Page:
Icons: Sir Terence Conran

Meet the man behind the pioneering store Habitat, which changed the way people shopped for home décor

Long before democratic design became the buzzword that it is, this octogenarian made it his life mission. Sir Terence Conran tackled many a design problem on its head to create some of the most iconic products of its time. Never the one to shy away from tough decisions, Conran went on to become the design industry’s most loved designer, retailer, writer, restaurateur and businessman.

His pioneering furniture store Habitat embodies his understanding of people’s desire for their homes to reflect their personalities. The hip British public devoured the fresh, modern and colourful world of the Habitat, which sold duvets (one of the many things the world is thankful to Conran for), beanbags, chicken bricks and much more. The success of Habitat led to Conran tastefully building his empire, starting with the more luxurious and exclusive – The Conran Store. The staff even wore uniforms designed by Mary Quant and had hair styled by Vidal Sasoon!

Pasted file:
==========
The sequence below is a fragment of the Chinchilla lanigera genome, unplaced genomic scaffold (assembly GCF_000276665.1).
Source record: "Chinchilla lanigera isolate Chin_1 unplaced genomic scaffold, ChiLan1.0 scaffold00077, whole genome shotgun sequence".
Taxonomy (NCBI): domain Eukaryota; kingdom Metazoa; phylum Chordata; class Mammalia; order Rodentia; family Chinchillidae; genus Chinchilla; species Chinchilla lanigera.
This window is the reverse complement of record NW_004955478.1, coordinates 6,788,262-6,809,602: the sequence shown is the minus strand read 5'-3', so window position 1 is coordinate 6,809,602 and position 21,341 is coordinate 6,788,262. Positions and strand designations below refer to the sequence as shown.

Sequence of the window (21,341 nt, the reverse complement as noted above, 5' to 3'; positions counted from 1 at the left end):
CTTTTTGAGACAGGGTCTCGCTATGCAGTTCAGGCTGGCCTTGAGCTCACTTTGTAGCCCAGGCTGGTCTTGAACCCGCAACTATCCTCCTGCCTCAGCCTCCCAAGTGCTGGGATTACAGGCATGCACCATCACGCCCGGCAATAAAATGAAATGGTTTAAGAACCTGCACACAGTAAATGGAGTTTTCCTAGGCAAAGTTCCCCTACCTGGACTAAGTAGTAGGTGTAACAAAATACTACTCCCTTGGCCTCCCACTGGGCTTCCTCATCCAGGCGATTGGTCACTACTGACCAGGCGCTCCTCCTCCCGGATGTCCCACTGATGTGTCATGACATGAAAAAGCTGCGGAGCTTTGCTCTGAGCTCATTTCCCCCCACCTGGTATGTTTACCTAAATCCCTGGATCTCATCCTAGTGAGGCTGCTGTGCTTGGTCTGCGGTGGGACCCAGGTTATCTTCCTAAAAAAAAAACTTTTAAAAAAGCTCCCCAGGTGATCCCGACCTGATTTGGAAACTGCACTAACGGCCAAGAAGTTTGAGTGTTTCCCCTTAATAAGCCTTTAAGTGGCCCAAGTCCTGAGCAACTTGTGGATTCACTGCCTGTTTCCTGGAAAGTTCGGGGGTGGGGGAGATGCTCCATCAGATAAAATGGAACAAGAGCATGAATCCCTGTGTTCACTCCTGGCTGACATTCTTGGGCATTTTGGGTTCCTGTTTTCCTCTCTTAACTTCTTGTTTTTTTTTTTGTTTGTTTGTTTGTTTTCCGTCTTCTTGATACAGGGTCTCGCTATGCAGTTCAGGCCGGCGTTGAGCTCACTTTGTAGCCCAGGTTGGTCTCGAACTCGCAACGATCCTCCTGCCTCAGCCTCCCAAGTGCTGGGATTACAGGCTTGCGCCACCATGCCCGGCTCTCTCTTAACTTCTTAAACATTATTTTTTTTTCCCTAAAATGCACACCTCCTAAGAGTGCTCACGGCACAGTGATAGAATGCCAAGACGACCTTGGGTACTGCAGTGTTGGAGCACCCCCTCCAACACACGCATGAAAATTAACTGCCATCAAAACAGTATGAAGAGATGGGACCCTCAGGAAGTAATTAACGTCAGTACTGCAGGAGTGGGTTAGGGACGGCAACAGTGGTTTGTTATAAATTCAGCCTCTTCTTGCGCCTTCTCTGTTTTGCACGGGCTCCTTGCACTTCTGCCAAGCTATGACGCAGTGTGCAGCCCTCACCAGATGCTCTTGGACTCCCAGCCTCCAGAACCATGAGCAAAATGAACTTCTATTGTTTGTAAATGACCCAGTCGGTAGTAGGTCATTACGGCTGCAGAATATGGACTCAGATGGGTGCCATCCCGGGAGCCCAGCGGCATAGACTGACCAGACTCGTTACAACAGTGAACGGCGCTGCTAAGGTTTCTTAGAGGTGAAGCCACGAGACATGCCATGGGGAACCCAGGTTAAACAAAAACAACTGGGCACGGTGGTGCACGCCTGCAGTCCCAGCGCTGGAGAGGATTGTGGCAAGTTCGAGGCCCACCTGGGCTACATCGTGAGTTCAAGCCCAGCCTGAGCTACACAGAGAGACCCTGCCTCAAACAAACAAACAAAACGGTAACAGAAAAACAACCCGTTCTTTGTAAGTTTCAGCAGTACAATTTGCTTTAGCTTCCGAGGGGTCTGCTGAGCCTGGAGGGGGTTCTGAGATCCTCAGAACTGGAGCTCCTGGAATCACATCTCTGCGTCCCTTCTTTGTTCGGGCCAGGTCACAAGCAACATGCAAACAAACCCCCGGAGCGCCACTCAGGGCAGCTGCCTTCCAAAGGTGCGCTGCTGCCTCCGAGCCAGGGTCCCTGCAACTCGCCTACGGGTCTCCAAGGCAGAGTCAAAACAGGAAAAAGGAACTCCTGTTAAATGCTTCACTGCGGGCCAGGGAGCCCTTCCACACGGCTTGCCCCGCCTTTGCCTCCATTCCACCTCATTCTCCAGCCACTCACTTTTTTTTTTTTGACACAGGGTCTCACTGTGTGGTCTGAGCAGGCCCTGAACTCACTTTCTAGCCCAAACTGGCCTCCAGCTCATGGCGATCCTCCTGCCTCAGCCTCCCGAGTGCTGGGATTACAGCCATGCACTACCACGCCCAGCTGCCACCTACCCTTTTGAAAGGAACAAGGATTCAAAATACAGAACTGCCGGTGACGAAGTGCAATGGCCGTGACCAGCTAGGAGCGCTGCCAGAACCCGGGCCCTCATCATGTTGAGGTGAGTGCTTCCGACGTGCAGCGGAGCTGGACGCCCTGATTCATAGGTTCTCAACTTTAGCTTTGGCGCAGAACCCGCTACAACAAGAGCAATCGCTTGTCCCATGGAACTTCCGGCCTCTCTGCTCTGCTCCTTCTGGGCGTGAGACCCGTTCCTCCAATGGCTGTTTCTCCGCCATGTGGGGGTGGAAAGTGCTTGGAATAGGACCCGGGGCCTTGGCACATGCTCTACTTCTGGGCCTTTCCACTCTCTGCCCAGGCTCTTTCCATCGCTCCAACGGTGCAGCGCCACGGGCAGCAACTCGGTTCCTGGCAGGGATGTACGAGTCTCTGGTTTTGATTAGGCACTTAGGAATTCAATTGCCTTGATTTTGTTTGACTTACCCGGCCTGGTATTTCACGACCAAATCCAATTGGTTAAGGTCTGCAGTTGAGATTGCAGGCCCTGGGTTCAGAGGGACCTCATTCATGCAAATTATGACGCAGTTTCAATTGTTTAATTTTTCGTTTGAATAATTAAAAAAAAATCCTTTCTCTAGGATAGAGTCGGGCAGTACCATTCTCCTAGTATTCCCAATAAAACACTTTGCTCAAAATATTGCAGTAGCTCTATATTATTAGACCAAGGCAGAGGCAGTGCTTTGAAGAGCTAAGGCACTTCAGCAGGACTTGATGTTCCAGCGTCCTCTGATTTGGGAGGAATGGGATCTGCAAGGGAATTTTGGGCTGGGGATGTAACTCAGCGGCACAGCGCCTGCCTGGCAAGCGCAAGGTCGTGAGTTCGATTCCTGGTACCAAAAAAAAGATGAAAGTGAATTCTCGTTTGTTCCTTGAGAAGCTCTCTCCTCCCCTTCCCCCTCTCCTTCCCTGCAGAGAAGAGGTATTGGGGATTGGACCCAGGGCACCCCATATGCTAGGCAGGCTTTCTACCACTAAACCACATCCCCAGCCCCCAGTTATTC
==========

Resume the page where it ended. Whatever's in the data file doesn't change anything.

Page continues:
Design’s original revivalist, Conran took up the challenge of transforming old stables in an area tucked in a neglected part of London into the chic Conran Store slowly revitalising the derelict area. For Conran, this was the most satisfying experience of his career. And he repeated this again with Quaglino – a restaurant now frequented by the rich and famous – from a rat infested Picaddily shop. After his travels in France he brought to England the rustic experience of The Soup Kitchen and served soup in a mug with cheese and bread during a time when people were on rations.

Conran says that he has always been a collector – of moths and butterflies as a boy and of the more exquisite things like the 30 Bugatti pedal cars that hang in his house now. Everything that surrounds his life is handpicked down to the Humidor, which holds his cigars.

A creator, visionary, a legend, a tastemaker – Conran has impacted the everyday lives of millions through his work. And yet believes in an age powered by technology, it is crucial to remember the importance of putting pencil to paper.


Written By: Shrutil Patil

Contributing Writer

6 January 2017


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